The film that started it all, and that for 30 years held the top spot uncontested; I naturally expected that would never change. It took its subject matter seriously, creating a fully-fleshed out universe where you could honestly believe a man can fly. It’s almost three movies in one: the opening on Krypton, the second phase in Kansas (I remember being so fascinated and so moved by this part, especially around Father Kent’s death), and the bulk of the story in Metropolis. And these boast three different tones, with three different looks, that blend into a delicious, mind-boggling whole. Whether it’s simple but spectacular set pieces (the helicopter rescue, the pursuit of the nukes, spinning the world on its axis) or the well-plotted narrative that focused on character above all else (Clark in Kansas, or Superman’s midnight flight with Lois), it worked on level few blockbusters could. And the music – who could forget the music? Easily John Williams’s greatest ever score, from the Krypton theme to the main title to the incredibly moving Love Theme (‘Can You Read My Mind’?); all this showed that this was the kind of superhero movie that would (and perhaps could) never be undertaken again. And there’s no justice without mentioning Christopher Reeve’s bravura performance as Kent/Superman – you’ve got to watch carefully to realize the slight of hand and amazing ability he brings into the role. Watching his physical transformation (that encompasses emotional and psychological) when he contemplates spilling the beans to Lois? Priceless. It’s the best bit of casting since they got Brando as the Godfather, and the best acting ever in a movie like this (until the next, equally tragic case, 30 years on).

You'll believe a man really can fly, which is all we ask of the great movies

You'll believe a man really can fly, which is all we ask of the great movies

1. The Dark Knight (*****; A+)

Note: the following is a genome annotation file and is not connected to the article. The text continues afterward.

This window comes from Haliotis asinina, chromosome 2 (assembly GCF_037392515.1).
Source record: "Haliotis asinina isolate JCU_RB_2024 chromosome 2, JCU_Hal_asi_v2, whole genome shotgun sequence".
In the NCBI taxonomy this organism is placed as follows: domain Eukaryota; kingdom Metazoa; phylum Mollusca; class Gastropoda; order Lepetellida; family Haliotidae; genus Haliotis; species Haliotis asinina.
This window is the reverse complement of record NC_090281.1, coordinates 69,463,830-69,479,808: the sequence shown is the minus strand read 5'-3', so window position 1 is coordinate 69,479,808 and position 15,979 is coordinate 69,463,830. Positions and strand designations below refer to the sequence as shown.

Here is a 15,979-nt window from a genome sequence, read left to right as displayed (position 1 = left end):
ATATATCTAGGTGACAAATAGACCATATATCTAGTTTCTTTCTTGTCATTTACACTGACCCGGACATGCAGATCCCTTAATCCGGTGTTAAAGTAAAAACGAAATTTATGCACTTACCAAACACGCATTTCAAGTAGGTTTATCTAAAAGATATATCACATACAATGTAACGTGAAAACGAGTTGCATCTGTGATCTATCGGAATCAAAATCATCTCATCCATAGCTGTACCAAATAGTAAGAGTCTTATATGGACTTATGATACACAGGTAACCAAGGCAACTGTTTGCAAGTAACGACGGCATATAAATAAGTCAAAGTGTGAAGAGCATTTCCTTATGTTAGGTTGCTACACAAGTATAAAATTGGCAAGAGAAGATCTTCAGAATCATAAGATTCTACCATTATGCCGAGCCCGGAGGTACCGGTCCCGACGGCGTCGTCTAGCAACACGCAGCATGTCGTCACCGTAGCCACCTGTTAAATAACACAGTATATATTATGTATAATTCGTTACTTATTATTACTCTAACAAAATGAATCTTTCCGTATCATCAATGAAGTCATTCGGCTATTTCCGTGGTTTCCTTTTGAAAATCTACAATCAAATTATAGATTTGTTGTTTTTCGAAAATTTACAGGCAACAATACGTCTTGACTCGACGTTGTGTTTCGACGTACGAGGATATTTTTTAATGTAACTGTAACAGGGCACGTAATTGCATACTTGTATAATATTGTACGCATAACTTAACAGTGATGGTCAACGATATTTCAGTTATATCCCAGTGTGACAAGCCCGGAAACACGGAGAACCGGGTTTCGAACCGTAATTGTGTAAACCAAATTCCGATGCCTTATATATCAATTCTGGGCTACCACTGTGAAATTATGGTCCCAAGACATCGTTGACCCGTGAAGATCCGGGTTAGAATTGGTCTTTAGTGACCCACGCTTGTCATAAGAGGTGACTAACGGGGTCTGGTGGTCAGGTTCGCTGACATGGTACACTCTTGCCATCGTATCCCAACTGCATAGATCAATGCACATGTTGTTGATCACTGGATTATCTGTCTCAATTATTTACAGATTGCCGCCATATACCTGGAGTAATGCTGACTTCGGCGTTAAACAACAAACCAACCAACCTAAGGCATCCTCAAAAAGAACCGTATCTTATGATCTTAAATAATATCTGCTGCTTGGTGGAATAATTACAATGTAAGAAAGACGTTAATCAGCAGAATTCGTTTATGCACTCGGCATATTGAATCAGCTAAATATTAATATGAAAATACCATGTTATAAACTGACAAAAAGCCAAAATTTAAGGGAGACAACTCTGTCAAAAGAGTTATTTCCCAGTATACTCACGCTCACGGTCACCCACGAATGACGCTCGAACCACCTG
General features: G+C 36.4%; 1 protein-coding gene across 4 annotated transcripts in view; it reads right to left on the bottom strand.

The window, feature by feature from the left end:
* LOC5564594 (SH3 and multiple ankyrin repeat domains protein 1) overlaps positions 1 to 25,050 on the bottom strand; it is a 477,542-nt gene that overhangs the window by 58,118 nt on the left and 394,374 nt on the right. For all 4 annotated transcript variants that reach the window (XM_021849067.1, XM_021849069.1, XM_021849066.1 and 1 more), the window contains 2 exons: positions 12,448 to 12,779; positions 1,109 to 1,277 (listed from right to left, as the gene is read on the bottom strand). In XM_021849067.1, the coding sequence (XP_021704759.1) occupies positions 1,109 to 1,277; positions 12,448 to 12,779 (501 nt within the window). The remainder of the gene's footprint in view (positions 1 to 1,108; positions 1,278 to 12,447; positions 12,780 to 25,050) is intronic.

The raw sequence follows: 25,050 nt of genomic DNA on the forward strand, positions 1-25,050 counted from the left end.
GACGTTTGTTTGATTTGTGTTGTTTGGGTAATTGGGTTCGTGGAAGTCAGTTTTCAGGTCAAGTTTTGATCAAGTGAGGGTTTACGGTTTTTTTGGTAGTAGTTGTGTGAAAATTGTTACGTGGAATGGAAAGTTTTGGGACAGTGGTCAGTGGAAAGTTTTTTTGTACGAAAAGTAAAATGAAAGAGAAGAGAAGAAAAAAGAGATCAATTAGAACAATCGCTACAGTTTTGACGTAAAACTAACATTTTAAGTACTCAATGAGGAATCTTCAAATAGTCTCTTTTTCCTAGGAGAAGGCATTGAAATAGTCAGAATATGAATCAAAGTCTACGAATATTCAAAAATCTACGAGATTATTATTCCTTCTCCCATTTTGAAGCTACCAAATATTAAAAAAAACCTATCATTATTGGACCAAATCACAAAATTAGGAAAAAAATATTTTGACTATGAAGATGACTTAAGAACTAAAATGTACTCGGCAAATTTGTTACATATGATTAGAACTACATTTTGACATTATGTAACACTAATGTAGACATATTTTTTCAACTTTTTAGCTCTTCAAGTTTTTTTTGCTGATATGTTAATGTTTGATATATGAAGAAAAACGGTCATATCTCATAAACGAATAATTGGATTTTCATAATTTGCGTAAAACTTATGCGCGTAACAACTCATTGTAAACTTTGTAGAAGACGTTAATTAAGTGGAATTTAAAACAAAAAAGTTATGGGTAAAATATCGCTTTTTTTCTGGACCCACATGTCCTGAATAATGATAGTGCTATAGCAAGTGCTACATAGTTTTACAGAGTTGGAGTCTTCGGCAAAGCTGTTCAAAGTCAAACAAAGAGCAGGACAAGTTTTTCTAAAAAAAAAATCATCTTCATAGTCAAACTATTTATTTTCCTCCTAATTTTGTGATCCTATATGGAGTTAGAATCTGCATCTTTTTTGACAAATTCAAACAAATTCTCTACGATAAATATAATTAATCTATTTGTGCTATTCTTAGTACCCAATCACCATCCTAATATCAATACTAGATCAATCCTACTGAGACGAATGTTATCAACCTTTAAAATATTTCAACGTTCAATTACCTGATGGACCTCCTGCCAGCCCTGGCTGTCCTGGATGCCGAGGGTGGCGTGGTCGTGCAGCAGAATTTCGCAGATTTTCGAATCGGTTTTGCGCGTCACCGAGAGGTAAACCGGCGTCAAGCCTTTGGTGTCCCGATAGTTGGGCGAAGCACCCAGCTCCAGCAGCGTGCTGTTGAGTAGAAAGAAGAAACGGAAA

There’s not possibly enough I can say about this movie. It’s epic; it’s personal; it’s brooding; it’s thrilling; it’s violent; it’s hopeful. What it is not, however, is just another blockbuster. From its phenomenal score (of course no threat of comparison to Maestro Williams’s Superman symphony) to its phenomenal cast’s phenomenal performances to its ridiculously epic (in a great way) set pieces to its well-oiled plotting, deep-seeded themes and impactful emotional resonance, there’s little this cinematic achievement is lacking. Nolan has done the unthinkable among beloved indie directors: top even his most cherished low-budg masterclasses with a gigantic spectacle of a summer blockbuster. It represents genuine hope for the future – that big-budget blockbusters can be crafted with indie flick thoughtfulness and sensibilities: caring for characters, justifying their every controversial move, fleshing out the world they inhabit and drawing strong parallels to ours. It is the most intense blockbuster I’ve ever seen in theaters; probably one of the most intense and relentless ever. Once it gets its screws into you, it doesn’t let up or let go, and returns haunting you, with resonance and sometimes heartbreaking clarity, long after the lights have flickered off the screen. Here’s to 30 years (at least) at the top of the food chain; Superman has (barely) lost to a very worthy adversary, and it might take just as long if not longer for such a realistic and sustained challenge to rear its head. Yes, I said it: these two films represent quality that’s almost once-in-a-lifetime, so enjoy them as you’re privileged to. Chris Reeve and Heath Ledger (among a worldful of others) never got to.